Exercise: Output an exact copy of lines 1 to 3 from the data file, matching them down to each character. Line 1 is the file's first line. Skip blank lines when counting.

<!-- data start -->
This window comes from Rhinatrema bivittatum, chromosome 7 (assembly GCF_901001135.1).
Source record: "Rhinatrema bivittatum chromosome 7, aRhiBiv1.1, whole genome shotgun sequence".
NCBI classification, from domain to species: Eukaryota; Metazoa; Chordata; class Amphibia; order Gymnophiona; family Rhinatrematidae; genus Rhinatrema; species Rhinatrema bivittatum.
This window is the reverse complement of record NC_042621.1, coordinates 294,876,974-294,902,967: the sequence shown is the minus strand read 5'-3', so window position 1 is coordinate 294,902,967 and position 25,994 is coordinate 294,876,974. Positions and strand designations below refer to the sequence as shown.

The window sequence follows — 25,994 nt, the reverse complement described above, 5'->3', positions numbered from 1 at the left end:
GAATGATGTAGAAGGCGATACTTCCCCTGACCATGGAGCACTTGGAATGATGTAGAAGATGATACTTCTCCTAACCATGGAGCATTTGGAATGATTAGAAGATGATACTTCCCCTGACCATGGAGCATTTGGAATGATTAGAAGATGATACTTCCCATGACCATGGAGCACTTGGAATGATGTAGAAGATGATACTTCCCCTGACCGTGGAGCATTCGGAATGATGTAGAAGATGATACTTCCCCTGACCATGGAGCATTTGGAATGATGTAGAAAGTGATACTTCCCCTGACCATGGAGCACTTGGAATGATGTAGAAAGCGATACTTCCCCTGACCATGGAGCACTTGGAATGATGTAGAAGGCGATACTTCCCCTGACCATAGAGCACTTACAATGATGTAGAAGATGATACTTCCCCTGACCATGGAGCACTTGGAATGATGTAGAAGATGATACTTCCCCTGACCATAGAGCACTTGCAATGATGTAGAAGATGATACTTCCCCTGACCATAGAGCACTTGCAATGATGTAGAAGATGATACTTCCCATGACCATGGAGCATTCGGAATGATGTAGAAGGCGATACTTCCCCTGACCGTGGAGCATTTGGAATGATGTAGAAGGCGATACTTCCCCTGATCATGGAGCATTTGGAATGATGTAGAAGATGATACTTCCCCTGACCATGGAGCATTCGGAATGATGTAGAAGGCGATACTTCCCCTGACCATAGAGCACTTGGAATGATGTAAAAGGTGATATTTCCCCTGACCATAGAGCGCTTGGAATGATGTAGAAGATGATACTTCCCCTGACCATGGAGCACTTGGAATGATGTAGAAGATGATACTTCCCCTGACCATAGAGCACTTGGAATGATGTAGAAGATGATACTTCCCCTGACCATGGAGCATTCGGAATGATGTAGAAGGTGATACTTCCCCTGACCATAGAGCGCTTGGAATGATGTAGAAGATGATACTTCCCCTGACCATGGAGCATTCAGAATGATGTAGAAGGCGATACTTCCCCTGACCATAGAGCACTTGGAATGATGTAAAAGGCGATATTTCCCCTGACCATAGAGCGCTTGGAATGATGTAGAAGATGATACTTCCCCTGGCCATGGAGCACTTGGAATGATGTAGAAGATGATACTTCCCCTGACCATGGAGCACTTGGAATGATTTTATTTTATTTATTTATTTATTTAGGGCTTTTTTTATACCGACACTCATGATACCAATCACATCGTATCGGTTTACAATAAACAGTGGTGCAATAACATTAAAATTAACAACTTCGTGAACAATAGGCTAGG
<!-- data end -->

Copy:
This window comes from Rhinatrema bivittatum, chromosome 7 (assembly GCF_901001135.1).
Source record: "Rhinatrema bivittatum chromosome 7, aRhiBiv1.1, whole genome shotgun sequence".
NCBI classification, from domain to species: Eukaryota; Metazoa; Chordata; class Amphibia; order Gymnophiona; family Rhinatrematidae; genus Rhinatrema; species Rhinatrema bivittatum.